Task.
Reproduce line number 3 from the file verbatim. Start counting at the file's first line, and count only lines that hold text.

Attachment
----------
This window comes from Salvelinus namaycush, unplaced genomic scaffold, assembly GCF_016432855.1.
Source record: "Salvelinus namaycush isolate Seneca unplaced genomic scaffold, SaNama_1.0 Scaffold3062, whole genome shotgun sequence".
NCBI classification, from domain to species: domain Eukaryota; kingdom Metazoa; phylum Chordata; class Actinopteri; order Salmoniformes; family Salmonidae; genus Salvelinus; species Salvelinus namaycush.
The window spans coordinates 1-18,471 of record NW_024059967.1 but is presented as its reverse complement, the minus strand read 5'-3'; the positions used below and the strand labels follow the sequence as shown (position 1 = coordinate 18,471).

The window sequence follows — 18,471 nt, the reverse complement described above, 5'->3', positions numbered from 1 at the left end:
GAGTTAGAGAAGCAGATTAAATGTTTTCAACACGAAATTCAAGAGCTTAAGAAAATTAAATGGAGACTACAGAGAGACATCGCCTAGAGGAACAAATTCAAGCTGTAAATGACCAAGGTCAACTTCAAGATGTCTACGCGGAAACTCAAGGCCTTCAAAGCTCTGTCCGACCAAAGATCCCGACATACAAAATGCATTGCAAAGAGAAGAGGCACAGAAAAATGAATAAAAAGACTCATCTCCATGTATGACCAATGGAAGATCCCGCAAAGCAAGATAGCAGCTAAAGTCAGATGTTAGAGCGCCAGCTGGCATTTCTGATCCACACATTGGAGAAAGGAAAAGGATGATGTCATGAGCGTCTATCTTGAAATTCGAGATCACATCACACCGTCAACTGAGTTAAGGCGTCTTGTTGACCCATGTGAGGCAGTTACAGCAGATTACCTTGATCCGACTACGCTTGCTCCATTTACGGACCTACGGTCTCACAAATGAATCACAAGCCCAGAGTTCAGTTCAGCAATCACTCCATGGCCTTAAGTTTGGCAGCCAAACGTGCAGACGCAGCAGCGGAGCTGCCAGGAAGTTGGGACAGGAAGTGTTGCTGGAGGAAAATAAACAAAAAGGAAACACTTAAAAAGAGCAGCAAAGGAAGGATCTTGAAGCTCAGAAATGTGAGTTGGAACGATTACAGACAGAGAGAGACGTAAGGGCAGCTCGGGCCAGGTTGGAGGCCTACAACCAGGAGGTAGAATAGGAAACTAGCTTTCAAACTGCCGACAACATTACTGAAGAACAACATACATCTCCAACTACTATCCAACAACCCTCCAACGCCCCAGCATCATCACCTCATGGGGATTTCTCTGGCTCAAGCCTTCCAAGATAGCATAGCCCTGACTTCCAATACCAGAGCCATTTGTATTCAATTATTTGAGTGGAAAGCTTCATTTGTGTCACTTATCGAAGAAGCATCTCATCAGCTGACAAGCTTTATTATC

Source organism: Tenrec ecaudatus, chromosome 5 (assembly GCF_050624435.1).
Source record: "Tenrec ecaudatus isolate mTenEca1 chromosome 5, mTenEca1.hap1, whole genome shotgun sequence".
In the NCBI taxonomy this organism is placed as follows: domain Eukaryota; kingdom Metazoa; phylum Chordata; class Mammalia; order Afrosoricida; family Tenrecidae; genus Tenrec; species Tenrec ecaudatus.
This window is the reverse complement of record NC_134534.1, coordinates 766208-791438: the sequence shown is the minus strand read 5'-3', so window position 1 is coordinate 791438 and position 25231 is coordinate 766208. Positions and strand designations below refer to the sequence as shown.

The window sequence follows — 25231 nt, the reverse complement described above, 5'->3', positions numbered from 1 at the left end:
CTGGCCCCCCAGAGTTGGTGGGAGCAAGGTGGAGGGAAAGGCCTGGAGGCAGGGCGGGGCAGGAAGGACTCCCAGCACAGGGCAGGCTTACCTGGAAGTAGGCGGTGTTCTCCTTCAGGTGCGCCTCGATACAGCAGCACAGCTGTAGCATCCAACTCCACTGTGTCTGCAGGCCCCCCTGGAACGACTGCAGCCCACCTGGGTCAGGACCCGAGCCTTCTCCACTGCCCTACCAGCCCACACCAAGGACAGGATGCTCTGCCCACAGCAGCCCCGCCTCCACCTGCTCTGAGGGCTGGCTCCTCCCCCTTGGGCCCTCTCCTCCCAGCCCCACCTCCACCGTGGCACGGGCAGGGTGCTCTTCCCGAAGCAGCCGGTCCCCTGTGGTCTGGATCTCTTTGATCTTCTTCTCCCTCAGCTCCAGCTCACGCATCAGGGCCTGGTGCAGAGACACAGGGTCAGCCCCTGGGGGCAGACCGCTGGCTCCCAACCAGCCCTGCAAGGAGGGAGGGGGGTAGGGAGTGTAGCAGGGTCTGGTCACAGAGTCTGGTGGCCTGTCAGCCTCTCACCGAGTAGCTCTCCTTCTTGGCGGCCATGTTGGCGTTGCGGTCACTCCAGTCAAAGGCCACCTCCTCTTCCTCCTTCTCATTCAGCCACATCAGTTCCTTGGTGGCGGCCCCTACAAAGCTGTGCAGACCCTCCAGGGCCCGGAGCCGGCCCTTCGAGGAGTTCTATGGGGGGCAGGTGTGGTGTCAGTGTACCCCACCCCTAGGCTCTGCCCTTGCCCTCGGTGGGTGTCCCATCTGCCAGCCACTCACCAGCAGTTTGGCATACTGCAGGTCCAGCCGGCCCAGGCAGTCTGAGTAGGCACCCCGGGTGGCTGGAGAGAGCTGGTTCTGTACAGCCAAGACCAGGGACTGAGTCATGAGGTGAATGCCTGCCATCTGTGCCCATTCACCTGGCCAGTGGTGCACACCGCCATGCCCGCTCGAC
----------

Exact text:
NCBI classification, from domain to species: domain Eukaryota; kingdom Metazoa; phylum Chordata; class Actinopteri; order Salmoniformes; family Salmonidae; genus Salvelinus; species Salvelinus namaycush.